Approaching a Cancer Diagnosis With Positivity
- A young grandmother thought she was experiencing menopause before she was diagnosed with goblet cell carcinoma, a rare cancer of the appendix.
- While beginning treatment, she decided to make a bucket list and check off as many items from it as she could with the time she has left.
- Positivity and a good outlook can go a long way when facing a cancer diagnosis, according to experts.
- For those who are, understandably, struggling to remain in good spirits, there are plenty of mental health resources available.
Her story serves as a reminder about the importance of speaking up if you know something is wrong with your body, or you begin experiencing new symptoms — because doctors initially didn’t understand what was causing her to experience pain in her abdomen.Read More
Her doctors were initially stumped, thinking she may be suffering from something like endometriosis, a disorder where tissue grows outside of the uterus, often causing serious pain. When she finally got the goblet cell carcinoma diagnosis a month later, she vowed to take a positive approach to treatment — and immediately got to work on a bucket list, making sure she could do everything she wanted to do.
Goblet cell carcinoids of the appendix are extremely rare, affecting only about one person per 2 million. They are defined by a combination of two types of cancer cells — neuroendocrine (carcinoid) and epithelial (adenocarcinoma).
After the diagnosis, Lauder’s doctors predicted that she would only have a year or so to live — though she has now surpassed that estimate by several months. Even while undergoing chemotherapy, she’s vowed to continue checking as many items off her bucket list as possible.
“It was very tough at first,” she said of the chemo. “[It caused] bad side effects including a bleeding nose, fatigue, and chronic cramp in my stomach, but after 14 months, I switched over to chemo tablets which had smaller side effects. It meant I was still able to do things while having treatment — I wasn’t completely wiped out by it, which was good because time was suddenly very precious to me.”
Since she began treatment, Lauder has taken several vacations — to the Bahamas, Menorca, and Mallorca, attended the Glastonbury music festival, and raised thousands for Cancer Research UK by organizing charity events.
Approaching cancer with positivity
It can be extremely difficult to try to maintain a positive outlook while going through cancer treatments — but as Lauder’s case shows, it really can make a difference. Experts also agree that outlook can have a real impact.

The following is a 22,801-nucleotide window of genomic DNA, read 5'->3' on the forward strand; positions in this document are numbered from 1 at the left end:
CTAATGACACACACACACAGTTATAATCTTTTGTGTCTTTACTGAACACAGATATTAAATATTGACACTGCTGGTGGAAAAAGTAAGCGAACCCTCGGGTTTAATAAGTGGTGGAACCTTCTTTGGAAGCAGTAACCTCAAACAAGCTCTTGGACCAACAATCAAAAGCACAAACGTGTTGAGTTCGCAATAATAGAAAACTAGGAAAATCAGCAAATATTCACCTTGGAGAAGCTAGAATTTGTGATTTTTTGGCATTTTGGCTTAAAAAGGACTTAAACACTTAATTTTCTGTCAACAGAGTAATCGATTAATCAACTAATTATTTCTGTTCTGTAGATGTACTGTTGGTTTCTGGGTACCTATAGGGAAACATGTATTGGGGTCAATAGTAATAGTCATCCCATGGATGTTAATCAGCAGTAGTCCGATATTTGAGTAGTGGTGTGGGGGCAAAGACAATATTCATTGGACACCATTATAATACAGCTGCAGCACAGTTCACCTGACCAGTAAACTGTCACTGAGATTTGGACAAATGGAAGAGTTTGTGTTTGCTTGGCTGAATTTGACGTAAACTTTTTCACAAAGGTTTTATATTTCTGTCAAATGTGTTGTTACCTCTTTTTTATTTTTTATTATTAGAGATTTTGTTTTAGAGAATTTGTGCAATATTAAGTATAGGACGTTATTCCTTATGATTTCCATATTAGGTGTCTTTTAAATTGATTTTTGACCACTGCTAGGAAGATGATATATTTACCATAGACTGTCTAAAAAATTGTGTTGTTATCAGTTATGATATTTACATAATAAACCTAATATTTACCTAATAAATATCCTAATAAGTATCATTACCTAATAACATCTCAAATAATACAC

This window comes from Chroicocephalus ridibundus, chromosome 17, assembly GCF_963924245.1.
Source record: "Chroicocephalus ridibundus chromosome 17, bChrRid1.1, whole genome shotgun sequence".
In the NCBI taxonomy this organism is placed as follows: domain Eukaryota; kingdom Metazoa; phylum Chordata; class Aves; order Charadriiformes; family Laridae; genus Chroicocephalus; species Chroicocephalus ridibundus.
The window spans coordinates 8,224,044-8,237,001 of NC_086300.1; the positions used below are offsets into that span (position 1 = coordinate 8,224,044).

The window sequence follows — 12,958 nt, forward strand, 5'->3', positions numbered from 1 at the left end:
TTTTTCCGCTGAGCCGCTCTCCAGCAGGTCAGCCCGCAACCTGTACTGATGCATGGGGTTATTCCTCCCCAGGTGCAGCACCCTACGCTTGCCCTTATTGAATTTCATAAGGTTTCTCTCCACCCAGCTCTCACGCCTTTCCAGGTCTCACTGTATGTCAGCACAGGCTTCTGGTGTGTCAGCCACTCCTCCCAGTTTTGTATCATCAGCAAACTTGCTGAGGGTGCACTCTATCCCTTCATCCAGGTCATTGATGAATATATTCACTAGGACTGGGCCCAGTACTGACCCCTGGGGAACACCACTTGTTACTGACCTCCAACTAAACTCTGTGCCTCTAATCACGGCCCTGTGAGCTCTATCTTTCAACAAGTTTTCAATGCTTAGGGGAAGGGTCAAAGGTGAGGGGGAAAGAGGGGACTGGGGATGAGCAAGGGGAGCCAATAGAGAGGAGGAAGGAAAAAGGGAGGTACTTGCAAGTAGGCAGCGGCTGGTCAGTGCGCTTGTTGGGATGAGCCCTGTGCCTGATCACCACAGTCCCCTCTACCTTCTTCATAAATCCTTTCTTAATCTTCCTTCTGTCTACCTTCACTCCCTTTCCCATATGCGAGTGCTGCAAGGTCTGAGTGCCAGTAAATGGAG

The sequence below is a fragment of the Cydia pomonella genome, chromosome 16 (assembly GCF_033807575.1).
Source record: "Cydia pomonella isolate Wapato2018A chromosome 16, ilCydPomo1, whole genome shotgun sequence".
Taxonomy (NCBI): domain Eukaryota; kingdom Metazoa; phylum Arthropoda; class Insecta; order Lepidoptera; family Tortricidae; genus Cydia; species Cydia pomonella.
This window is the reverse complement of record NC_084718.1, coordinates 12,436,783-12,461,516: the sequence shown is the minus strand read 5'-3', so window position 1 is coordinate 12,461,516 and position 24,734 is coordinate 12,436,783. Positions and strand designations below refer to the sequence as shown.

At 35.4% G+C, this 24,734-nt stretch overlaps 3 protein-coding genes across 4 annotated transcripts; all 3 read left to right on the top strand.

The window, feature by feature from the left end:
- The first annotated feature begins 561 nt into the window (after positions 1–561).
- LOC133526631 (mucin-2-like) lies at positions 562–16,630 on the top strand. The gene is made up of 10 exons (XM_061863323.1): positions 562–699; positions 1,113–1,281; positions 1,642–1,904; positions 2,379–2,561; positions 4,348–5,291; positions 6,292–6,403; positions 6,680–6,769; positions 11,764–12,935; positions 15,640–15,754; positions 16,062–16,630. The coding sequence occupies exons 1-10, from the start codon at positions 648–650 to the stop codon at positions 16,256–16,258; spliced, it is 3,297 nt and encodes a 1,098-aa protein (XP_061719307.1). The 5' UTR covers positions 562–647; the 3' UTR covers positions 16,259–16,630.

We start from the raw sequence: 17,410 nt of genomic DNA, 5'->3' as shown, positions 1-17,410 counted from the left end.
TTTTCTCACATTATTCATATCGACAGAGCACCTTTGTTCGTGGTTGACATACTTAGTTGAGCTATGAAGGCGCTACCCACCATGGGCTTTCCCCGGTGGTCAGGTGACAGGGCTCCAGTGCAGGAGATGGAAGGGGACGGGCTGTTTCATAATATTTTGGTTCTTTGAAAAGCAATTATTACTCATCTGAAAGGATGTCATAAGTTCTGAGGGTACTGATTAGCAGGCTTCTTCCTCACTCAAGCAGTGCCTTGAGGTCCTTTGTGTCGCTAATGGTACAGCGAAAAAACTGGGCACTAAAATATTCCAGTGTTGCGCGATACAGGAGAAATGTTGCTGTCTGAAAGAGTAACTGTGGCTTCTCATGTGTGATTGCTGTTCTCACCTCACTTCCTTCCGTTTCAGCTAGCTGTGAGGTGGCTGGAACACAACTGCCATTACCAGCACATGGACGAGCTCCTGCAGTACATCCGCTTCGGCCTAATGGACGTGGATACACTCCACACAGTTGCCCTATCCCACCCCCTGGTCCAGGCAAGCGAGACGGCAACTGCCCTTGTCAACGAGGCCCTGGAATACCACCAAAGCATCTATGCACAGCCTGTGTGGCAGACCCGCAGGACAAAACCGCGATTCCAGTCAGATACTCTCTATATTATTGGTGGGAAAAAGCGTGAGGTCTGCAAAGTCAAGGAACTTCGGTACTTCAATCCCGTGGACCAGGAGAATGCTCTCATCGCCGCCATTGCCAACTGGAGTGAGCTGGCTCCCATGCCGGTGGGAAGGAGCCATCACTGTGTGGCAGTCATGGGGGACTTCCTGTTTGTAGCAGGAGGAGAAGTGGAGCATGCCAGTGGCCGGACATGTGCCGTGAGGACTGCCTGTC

“My patients who thrive, even with stage 4 cancer, from the time that they, about a month after they’re diagnosed, I kind of am pretty good at seeing who is going to be OK,” Dr. Zuri Murrell, a colorectal surgeon at Cedars-Sinai Medical Center, told SurvivorNet in a previous discussion.
Dr. Zuri Murrell explains how positivity can make a difference when facing cancer.
“Now, that doesn’t mean I’m good at saying that the cancer won’t grow, but I’m pretty good at telling what kind of patients are going to still have this attitude and probably going to live the longest, even with bad, bad disease — and those are patients who, they have gratitude in life.”
Coping with complex emotions
However, achieving that positive outlook does not come as naturally for everyone as it did for Lauder. Plenty of people struggle a great deal with mental health after a cancer diagnosis. It’s completely normal to feel scared, lost, or even angry at first — and there are plenty of options available to help people facing cancer deal with these complex emotions, including traditional therapy.
“Shame comes from this sense of vulnerability, right? There’s something wrong with me because I’m human and I’m susceptible to illness, and now I have an illness. Now I have cancer,” Dr. William Breitbart, Chief of the Psychiatry Service at Memorial Sloan Kettering Cancer Center, told SurvivorNet when discussing how cancer patients can learn to accept their vulnerability.
Dr. William Breitbart explains how he helps cancer patients learn to deal with vulnerability.
“What I will often point out to people is that we have the ability to choose how we respond to this vulnerability. We can be ashamed of it, or we can use it to create a sense of empathy. I’m imperfect, and now I understand other people who are imperfect. And so being imperfect can teach you how to love other human beings.”
Questions to Ask Your Doctor
- What kind of activities must I avoid during cancer treatment?
- Are there mental health resources specifically catered to people in my situation?
- What options beyond traditional therapy do I have?